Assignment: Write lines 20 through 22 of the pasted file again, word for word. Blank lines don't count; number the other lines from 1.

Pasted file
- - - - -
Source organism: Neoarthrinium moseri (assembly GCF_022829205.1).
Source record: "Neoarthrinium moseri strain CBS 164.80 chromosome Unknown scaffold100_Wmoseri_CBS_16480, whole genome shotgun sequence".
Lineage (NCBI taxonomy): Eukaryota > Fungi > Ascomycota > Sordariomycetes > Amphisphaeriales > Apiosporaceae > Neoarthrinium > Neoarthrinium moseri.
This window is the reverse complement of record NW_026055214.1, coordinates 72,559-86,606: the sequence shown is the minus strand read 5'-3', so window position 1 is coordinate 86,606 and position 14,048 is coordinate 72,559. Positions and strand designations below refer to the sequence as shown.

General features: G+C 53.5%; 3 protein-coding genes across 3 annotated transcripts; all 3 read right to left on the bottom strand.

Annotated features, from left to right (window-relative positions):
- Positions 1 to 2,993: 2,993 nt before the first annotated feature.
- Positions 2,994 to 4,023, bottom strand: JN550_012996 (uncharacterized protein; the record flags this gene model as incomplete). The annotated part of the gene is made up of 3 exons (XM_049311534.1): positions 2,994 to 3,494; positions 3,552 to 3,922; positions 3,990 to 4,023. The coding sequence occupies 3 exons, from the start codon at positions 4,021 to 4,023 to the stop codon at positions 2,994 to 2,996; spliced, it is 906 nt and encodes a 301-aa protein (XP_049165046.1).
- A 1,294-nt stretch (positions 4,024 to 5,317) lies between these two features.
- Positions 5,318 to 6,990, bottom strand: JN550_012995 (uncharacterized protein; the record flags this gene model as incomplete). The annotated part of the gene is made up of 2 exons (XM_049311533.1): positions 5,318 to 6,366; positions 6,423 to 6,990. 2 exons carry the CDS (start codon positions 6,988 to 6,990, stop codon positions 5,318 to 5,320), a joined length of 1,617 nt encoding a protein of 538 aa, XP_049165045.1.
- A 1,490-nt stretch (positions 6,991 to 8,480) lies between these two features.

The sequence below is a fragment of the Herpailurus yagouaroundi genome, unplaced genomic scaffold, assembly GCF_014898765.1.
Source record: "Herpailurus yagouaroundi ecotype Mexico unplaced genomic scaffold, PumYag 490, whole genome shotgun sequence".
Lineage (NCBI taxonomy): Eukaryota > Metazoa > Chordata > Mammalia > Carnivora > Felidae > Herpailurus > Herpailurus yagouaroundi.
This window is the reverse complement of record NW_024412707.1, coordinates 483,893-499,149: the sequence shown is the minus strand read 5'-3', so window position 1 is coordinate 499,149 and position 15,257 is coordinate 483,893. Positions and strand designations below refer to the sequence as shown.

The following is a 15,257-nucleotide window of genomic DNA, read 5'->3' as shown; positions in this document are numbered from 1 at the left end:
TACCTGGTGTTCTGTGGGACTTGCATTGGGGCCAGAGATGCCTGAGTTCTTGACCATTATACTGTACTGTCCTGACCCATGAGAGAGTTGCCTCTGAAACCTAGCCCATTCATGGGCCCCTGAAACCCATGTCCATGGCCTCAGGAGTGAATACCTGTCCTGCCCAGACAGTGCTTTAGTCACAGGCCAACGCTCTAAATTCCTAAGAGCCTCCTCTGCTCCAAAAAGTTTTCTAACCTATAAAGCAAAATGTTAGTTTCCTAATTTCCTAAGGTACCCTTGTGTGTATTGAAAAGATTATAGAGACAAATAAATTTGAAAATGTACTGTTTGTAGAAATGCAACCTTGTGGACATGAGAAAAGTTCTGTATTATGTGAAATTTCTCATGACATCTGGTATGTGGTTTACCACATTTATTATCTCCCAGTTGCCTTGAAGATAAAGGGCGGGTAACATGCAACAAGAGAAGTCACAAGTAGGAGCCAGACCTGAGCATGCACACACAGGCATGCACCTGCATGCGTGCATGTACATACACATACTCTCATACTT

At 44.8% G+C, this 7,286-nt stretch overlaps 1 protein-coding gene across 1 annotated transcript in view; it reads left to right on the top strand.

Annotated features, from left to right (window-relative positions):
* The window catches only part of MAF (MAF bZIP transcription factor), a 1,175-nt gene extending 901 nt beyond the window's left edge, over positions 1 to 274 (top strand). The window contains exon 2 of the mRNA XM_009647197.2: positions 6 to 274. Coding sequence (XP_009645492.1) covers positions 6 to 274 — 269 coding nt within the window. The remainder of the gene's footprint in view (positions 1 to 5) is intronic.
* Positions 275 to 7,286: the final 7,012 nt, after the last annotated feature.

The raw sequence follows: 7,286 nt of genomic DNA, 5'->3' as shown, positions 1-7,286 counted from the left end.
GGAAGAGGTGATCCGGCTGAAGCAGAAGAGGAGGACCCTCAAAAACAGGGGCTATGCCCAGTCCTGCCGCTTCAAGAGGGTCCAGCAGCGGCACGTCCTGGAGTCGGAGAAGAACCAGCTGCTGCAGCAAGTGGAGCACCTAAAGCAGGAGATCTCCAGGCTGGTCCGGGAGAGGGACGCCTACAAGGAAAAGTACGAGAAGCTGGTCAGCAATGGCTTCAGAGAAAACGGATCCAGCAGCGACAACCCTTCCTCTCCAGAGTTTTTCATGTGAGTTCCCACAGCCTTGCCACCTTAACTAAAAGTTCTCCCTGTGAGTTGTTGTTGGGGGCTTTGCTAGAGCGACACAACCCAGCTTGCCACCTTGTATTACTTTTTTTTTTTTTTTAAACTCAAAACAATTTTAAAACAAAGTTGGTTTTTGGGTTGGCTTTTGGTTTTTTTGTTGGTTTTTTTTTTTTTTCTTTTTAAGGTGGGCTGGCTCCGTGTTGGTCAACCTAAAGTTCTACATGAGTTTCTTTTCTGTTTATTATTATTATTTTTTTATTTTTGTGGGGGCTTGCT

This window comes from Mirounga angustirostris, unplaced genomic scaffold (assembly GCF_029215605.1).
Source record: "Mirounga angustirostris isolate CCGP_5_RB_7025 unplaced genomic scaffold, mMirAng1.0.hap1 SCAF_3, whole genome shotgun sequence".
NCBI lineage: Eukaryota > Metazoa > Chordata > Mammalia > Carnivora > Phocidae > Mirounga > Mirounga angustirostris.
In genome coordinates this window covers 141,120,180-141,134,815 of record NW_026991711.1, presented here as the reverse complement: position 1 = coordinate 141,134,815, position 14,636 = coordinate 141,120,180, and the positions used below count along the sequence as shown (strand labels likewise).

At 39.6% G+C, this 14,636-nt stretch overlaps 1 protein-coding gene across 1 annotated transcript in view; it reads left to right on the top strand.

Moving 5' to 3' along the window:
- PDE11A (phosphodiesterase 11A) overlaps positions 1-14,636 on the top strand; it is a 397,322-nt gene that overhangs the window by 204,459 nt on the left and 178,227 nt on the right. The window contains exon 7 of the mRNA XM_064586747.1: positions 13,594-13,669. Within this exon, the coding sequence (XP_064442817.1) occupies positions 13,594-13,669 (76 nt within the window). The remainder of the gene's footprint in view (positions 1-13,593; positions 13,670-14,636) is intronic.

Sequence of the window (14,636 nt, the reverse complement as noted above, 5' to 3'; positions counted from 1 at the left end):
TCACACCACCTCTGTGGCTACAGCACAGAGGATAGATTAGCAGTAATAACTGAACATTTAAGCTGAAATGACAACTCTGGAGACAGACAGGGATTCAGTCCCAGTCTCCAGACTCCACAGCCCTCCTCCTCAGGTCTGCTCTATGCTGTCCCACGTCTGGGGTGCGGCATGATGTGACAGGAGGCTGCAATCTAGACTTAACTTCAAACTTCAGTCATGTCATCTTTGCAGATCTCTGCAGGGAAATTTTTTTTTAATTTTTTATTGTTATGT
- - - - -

* The window catches only part of MAF (MAF bZIP transcription factor), a 1,175-nt gene extending 901 nt beyond the window's left edge, over positions 1 to 274 (top strand). The window contains exon 2 of the mRNA XM_009647197.2: positions 6 to 274. Coding sequence (XP_009645492.1) covers positions 6 to 274 — 269 coding nt within the window. The remainder of the gene's footprint in view (positions 1 to 5) is intronic.
* Positions 275 to 7,286: the final 7,012 nt, after the last annotated feature.

The raw sequence follows: 7,286 nt of genomic DNA, 5'->3' as shown, positions 1-7,286 counted from the left end.